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What’s New in LEED for Neighborhood Development v4

Technical changes to LEED–ND have gotten lost in the BD&C shuffle.
Paula Melton
June 4, 2013

With all the furor over the U.S. Green Building Council’s complete overhaul of LEED v4 for building design and construction (BD&C) rating systems, no one seems to have been paying a lot of attention to how the next version of LEED (if approved under the current member ballot) is set to affect LEED for Neighborhood Development (LEED–ND).

Yet three-year-aged SRI values have been added, and the method for calculating BMPs has been tweaked. Where’s the outrage?!

Mostly technical

In truth, LEED–ND is still pretty new, with the first community achieving certification under the LEED 2009 rating system just this March (see our story about the Presidio neighborhood). Most alterations to LEED–ND v4 have been relatively minor technical updates involving name changes.

Also, new reference standards have been used to align LEED–ND with current industry norms as well as with the BD&C rating systems.

Not a cancer diagnosis

LEED–ND used to be divided up into stages: Stage 1 was conditional approval of the neighborhood plan; Stage 2

The Presidio neighborhood in San Francisco, seen in this aerial photo, is the first Stage 3 ND-certified community. 

Photo Robert Campbell. License: CC BY-SA 3.0.
involved pre-certification of a plan after initial review; Stage 3 was actual certification of the neighborhood after completion.

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LEED v4 moves away from this cancer-diagnosis-like naming scheme, making Stage 1 into its own separate mini-rating system called LEED for Neighborhood Development Plan (LEED–NDP). Stage 2 is now simply LEED–ND, with Stage 3 still signifying formal LEED–ND certification (sources suggest this stage will now be called “Built Neighborhoods”).

Credit name changes

Various credits are seeing name changes that better reflect their intent or echo credit names in the BD&C rating systems. These include:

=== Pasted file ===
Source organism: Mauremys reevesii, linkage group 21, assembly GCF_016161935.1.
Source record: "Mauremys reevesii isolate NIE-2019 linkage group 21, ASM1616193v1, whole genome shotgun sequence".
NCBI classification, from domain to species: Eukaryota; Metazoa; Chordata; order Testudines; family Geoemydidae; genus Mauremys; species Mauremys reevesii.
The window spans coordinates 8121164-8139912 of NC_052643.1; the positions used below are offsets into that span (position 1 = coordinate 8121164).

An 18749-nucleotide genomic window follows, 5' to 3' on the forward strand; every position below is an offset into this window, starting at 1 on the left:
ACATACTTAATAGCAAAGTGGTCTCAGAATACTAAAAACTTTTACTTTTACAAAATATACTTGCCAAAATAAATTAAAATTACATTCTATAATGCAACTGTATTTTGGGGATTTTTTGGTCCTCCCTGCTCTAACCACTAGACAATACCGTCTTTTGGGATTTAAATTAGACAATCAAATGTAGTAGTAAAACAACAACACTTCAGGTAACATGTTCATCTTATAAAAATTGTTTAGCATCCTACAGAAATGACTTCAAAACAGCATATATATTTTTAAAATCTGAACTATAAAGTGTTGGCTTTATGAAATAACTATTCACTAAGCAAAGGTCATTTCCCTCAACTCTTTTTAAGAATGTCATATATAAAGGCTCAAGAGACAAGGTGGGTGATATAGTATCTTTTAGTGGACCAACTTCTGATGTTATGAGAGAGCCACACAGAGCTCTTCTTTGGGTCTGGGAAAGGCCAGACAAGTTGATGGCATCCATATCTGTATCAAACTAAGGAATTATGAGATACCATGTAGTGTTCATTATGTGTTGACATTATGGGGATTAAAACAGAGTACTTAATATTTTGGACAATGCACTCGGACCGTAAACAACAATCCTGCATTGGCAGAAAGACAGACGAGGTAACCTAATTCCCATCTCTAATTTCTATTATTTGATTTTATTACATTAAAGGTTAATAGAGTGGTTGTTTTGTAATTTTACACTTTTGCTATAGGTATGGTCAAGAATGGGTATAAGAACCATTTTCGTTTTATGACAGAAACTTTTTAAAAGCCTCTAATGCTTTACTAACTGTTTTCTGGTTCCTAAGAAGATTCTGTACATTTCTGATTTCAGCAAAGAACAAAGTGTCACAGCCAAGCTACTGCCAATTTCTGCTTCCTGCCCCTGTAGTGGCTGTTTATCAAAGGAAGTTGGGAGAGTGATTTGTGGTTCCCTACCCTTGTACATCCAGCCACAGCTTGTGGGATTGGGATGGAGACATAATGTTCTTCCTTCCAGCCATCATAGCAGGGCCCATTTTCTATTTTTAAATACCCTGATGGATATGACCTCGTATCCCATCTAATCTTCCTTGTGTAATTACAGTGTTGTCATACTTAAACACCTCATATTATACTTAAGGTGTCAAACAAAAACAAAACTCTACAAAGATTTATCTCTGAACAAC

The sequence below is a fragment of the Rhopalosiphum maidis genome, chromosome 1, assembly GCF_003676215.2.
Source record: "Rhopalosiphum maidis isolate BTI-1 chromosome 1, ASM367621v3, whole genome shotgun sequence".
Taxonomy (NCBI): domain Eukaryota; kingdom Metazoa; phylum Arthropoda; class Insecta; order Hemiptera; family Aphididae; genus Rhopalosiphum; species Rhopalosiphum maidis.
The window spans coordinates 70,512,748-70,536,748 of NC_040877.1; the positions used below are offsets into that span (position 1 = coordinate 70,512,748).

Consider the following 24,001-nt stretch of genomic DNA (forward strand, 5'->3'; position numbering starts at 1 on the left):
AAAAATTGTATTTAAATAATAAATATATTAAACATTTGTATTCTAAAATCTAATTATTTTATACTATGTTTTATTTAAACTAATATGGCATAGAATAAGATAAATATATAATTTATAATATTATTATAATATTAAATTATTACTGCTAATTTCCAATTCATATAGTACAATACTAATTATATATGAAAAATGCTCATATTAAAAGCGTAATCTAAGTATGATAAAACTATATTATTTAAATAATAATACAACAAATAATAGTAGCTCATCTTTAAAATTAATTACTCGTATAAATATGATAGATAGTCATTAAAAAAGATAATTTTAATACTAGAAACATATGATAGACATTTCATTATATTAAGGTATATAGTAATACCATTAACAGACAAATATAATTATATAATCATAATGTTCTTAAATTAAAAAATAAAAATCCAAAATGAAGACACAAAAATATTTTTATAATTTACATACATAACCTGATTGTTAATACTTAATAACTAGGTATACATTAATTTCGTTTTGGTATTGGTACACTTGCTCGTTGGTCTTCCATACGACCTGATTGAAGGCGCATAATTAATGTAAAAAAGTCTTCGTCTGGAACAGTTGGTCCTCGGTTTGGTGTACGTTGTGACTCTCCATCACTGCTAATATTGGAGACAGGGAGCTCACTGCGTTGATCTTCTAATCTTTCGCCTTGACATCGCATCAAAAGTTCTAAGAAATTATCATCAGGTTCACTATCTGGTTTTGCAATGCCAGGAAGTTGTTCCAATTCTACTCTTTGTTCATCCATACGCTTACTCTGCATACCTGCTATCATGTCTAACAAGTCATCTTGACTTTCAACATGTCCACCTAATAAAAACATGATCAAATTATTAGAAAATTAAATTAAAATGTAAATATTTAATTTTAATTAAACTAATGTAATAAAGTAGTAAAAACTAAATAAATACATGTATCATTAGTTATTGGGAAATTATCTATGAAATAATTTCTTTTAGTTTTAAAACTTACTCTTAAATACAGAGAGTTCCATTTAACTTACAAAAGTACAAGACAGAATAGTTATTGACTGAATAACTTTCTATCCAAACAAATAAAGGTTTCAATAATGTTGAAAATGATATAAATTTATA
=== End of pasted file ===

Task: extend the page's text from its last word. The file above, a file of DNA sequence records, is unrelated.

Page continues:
• Access to Quality Transit (formerly Preferred Locations)
  • Bicycle Facilities (formerly Bicycle Network and Storage)
  • Indoor Water Use Reduction (formerly Minimum Building Water Efficiency)
  • Rainwater Management (formerly Stormwater Management—see our guide to LEED v4 for why that’s a bigger deal than it seems to be)

Alignment with BD&C

Finally, several credits now more closely reflect the requirements and underlying standards in LEED for New Construction and other BD&C rating systems. Examples:

  • Brownfield Remediation (formerly Brownfields Redevelopment) includes a broader definition of a brownfield in need of remediation.
  • Bicycle Facilities (formerly Bicycle Network and Storage) is now marked as n LT (Location & Transportation) credit, even though ND doesn’t have an LT credit section, and the number of required storage facilities is now based on occupancy.
  • Minimum Building Energy Performance (formerly Minimum Building Energy Efficiency) has been updated along with the BD&C prerequisite of the same name.

What’s next?

The Presidio neighborhood is the only post-pilot project with Stage 3 certification, but many communities are in the process, so we’ll probably start seeing more of these soon.

Meanwhile, here’s a partial list of certified projects, and Kaid Benfield has a neat map of ND projects in Washington, D.C.

If you’re working on an ND project, let us know how it’s going and what you think of the changes (or lack thereof) introduced with v4.

LEEDuser's LEED-ND webcast

LEEDuser is also offering a members-ony webcast with LEED Faculty member Eliot Allen, Welcome to the Green Neighborhood: Getting Started with LEED-ND. It's a great way to get oriented to the key opportunities—and challenges—that can come along with an ND project. Check it out!

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